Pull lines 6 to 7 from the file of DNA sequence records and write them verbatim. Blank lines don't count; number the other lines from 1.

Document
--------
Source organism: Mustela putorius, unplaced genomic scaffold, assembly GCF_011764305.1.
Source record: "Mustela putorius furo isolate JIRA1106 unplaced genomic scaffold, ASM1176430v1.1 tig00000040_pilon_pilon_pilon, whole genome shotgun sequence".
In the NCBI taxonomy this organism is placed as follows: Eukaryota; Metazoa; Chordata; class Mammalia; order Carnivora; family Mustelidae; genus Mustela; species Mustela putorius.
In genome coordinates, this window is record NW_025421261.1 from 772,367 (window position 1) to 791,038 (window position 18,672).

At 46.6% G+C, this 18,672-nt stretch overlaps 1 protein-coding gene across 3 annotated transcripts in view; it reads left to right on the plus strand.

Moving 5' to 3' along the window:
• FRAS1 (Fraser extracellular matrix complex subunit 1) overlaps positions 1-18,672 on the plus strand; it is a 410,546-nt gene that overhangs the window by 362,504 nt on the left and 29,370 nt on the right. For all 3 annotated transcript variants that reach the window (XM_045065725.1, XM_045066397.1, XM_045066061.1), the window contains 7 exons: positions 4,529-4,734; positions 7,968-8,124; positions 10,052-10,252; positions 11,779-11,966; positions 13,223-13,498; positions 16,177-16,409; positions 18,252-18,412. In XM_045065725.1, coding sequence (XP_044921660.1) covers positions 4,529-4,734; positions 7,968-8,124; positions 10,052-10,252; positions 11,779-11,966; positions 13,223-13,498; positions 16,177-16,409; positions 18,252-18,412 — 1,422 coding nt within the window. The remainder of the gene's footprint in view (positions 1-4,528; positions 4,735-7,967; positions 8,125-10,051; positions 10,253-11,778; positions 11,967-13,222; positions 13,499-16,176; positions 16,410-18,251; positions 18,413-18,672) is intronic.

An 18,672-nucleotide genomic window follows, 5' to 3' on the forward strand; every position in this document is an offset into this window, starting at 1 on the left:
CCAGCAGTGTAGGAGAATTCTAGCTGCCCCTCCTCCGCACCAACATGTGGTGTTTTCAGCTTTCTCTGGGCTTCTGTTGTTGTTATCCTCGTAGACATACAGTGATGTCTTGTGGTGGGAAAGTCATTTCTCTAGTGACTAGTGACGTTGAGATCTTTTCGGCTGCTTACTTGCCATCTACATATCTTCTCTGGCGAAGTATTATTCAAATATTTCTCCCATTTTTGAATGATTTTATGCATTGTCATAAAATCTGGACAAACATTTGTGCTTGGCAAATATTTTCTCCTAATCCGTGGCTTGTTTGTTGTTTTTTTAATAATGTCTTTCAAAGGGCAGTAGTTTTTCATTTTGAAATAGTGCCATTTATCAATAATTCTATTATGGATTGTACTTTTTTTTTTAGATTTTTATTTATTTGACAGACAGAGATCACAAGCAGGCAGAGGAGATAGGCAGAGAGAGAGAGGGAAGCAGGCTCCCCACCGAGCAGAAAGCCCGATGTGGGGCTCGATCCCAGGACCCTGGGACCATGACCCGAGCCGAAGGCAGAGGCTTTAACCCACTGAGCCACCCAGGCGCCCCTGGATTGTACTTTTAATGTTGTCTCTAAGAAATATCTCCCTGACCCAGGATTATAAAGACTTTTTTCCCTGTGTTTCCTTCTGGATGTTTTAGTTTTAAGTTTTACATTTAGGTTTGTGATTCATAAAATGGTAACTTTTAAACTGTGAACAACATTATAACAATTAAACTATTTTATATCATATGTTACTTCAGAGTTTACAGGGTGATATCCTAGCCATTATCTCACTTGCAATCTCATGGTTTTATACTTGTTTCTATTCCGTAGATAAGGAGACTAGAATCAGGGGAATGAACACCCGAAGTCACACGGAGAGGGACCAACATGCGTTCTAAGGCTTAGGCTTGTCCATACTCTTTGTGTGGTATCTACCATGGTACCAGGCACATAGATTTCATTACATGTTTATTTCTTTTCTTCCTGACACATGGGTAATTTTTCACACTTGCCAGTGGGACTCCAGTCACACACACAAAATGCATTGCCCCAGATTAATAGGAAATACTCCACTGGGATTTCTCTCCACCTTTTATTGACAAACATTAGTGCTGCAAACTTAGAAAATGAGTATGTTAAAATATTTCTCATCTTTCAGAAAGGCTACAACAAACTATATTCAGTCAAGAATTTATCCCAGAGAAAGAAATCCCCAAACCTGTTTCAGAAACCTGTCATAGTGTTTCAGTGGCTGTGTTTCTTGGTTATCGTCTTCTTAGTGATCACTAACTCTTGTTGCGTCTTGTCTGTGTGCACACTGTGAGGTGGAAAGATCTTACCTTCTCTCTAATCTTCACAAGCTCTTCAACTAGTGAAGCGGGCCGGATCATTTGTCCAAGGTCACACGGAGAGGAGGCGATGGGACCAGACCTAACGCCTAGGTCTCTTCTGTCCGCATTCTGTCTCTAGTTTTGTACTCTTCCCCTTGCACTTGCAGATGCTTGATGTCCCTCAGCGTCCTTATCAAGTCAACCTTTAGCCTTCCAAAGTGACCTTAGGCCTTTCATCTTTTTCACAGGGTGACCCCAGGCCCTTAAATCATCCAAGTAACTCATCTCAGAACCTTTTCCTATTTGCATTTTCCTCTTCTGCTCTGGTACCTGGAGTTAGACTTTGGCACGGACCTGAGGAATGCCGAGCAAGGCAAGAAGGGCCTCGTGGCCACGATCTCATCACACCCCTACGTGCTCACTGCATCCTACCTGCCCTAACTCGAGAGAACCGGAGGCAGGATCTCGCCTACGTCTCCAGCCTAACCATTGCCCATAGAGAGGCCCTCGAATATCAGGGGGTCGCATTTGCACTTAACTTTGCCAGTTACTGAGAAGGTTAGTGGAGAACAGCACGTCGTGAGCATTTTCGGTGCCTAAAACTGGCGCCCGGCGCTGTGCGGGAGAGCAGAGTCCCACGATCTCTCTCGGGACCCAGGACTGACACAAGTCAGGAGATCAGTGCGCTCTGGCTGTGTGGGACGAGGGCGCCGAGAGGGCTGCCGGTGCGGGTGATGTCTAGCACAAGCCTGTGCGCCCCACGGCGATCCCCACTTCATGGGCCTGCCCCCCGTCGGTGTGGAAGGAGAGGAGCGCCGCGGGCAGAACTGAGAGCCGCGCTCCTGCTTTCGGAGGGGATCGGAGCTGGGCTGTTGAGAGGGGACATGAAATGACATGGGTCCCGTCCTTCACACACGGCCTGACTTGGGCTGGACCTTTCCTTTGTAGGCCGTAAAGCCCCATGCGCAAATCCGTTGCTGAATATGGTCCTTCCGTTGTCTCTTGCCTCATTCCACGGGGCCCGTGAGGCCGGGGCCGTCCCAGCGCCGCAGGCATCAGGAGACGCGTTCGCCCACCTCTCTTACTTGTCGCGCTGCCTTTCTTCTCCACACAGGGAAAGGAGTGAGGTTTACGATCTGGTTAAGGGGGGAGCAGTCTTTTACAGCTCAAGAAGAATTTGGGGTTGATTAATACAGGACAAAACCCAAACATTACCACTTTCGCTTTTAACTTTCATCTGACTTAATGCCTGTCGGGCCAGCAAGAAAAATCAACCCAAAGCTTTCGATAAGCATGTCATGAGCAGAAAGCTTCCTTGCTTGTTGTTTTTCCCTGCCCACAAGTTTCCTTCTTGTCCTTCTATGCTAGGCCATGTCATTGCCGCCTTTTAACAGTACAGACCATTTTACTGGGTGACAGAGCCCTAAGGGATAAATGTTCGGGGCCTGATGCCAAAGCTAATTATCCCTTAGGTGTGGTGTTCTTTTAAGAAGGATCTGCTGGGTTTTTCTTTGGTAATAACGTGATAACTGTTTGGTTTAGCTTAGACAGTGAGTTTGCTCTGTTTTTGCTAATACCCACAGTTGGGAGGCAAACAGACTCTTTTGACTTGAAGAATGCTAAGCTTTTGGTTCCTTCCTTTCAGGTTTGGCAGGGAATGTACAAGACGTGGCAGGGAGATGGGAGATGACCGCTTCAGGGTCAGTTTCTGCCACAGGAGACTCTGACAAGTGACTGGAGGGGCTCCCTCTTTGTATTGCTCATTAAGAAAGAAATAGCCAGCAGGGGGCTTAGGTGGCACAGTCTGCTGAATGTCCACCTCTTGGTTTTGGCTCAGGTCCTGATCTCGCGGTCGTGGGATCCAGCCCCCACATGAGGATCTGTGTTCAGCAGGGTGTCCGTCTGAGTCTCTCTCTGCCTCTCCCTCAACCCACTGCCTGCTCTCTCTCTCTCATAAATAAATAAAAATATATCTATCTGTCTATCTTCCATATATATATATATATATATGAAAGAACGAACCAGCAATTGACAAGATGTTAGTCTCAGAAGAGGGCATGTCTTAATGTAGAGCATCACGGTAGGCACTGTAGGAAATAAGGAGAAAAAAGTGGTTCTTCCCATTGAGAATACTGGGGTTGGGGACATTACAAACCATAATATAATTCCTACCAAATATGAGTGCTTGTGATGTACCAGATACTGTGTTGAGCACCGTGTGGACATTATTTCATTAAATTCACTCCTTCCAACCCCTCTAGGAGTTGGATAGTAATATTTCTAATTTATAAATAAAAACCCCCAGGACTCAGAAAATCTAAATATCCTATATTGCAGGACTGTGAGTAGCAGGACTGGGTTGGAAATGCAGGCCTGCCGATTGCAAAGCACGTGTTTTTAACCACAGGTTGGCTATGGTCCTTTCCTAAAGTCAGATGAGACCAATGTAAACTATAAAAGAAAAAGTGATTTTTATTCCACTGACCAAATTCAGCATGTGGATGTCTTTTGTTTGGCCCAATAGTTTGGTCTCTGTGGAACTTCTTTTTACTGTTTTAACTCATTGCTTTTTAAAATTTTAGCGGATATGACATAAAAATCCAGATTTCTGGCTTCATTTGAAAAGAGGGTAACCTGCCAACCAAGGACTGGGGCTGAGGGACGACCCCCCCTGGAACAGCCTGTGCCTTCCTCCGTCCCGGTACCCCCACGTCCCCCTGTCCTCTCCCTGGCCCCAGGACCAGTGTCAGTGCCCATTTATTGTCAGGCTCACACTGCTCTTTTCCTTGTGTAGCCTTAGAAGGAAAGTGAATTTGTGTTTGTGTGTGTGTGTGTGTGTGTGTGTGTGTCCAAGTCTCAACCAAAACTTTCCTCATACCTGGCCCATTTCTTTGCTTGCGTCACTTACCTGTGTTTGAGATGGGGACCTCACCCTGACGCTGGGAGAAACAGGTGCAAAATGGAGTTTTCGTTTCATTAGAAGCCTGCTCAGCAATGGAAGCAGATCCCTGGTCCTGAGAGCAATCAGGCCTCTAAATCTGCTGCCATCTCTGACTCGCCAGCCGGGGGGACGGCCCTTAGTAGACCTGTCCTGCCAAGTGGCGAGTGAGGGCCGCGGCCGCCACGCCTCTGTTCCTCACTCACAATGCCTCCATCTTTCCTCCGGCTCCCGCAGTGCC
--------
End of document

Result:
Moving 5' to 3' along the window:
• FRAS1 (Fraser extracellular matrix complex subunit 1) overlaps positions 1-18,672 on the plus strand; it is a 410,546-nt gene that overhangs the window by 362,504 nt on the left and 29,370 nt on the right. For all 3 annotated transcript variants that reach the window (XM_045065725.1, XM_045066397.1, XM_045066061.1), the window contains 7 exons: positions 4,529-4,734; positions 7,968-8,124; positions 10,052-10,252; positions 11,779-11,966; positions 13,223-13,498; positions 16,177-16,409; positions 18,252-18,412. In XM_045065725.1, coding sequence (XP_044921660.1) covers positions 4,529-4,734; positions 7,968-8,124; positions 10,052-10,252; positions 11,779-11,966; positions 13,223-13,498; positions 16,177-16,409; positions 18,252-18,412 — 1,422 coding nt within the window. The remainder of the gene's footprint in view (positions 1-4,528; positions 4,735-7,967; positions 8,125-10,051; positions 10,253-11,778; positions 11,967-13,222; positions 13,499-16,176; positions 16,410-18,251; positions 18,413-18,672) is intronic.